Taking some of the confusion out of screening strategies
By William A. Check, PhD
CHICAGO—Primary care physicians are not using screening tests to their full potential, according to experts in preventive medicine. At a recent Primary Medicine Today conference, speakers offered suggestions for how doctors can make sense of some of the more confusing aspects of current prevention strategies.
David L. Hahn, MD, medical director of the Dean Clinic in Madison, Wis., said he thinks most of physicians' reluctance to use screening tests has to do with attitude. "We physicians live in a 'crisis clinic' mentality," he said. "We are taught to deliver acute care and to respond to illness and immediate symptoms."
As an illustration, Dr. Hahn described how in 1992 the Dean Clinic tried to increase the use of 10 preventive services ranging from screening for high blood pressure to Pap smears and mammography. While physicians in the group voiced support for the plan, only a handful actually increased their use of these services. Pap smears were performed for 78% of eligible patients, but mammography was done for only 60% of women over age 50. And while cholesterol was measured in 80% of patients, fecal occult blood testing (FOBT) was offered during only 36% of patient visits.
Physicians may also be reluctant to use preventive services because of the plethora of sometimes contradictory screening guidelines, Dr. Hahn said. To make sense of the guidelines and tests available, he suggested that clinicians consider the following six criteria:
- Screening for a condition must affect the extent or quality of life.
- Acceptable methods of treatment must be available.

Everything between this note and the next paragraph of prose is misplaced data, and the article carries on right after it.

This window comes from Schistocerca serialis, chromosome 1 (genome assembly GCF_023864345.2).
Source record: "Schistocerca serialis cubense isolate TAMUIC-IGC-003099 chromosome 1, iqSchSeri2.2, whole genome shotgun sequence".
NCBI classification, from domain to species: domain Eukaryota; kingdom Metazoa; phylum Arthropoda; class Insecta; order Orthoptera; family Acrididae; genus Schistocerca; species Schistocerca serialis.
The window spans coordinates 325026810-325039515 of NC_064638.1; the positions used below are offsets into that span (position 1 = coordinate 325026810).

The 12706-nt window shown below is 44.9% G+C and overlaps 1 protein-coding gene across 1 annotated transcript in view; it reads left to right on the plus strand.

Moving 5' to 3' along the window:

- The condition must be detectable before it becomes symptomatic, and treatment must be able to significantly reduce morbidity or mortality.
- Treatment in the asymptomatic phase must yield a therapeutic result superior to that obtained by waiting until symptoms appear.
- Tests must be available to detect the condition while it is asymptomatic and be acceptable to patients at reasonable cost—although these terms often mean different things to different patients.
- The incidence of the condition must justify the cost of screening.
Dr. Hahn suggested that primary care physicians base their decisions on reports from the U.S. Preventive Services Task Force (USPSTF), which incorporate these criteria and grade the strength of evidence for each practice evaluated. (For a 1996 report, contact the Government Printing Office at 202-512-0000 and refer to "USPSTF Expert Panel: Guide to Clinical Preventive Services," Baltimore, Williams & Wilkins, Second Edition.)
Even the most authoritative screening guidelines can be confusing and contradictory. While mammography is widely used to detect breast cancer in women over age 50, for example, there are questions about its effectiveness in women 40 to 49 years old. Organizations including the American Cancer Society, the American College of Radiology, the American College of Obstetrics and Gynecology and the AMA favor screening women in this age group, while organizations like ACP, the American Academy of Family Practice, the USPSTF and its Canadian counterpart, the Canadian Task Force on Periodic Health Examinations, oppose it.
Suzanne W. Fletcher, FACP, professor of ambulatory care and prevention at Harvard Medical School, recommended regular screening of women between the ages of 50 and 70 and discussion of mammography as an option for women aged 40 to 50. In this latter group, the patient's views can play a larger part in the decision.